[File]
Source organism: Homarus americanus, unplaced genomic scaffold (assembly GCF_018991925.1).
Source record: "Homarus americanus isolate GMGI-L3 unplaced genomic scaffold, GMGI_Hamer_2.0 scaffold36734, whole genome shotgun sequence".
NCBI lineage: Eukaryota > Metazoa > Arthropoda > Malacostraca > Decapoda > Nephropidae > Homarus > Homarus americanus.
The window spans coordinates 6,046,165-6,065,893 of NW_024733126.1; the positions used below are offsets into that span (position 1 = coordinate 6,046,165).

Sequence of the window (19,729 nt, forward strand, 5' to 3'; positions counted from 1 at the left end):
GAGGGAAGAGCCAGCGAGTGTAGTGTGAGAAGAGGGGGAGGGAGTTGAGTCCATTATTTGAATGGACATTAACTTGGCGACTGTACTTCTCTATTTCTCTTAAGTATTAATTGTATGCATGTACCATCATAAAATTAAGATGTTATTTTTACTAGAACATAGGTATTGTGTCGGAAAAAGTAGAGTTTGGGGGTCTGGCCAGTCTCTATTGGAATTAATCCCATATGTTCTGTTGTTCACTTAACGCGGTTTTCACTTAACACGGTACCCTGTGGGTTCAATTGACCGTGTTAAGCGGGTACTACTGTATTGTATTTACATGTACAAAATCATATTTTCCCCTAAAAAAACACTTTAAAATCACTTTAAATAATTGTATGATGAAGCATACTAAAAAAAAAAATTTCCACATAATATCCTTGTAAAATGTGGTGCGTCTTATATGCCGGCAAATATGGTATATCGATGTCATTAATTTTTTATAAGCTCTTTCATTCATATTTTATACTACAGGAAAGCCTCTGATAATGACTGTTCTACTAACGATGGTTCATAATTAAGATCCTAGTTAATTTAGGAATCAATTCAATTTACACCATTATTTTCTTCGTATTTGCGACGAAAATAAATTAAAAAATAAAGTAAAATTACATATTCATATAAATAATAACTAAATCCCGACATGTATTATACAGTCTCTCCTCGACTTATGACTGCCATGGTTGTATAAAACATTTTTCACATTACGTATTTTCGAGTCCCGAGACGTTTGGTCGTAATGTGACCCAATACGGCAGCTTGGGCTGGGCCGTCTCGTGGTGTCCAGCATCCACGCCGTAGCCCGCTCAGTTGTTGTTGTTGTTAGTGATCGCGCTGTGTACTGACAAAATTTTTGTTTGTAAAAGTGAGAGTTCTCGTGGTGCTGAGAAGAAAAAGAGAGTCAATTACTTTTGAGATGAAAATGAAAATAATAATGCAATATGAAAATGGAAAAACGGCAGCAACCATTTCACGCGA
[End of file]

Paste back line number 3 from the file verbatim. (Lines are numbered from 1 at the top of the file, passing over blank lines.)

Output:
NCBI lineage: Eukaryota > Metazoa > Arthropoda > Malacostraca > Decapoda > Nephropidae > Homarus > Homarus americanus.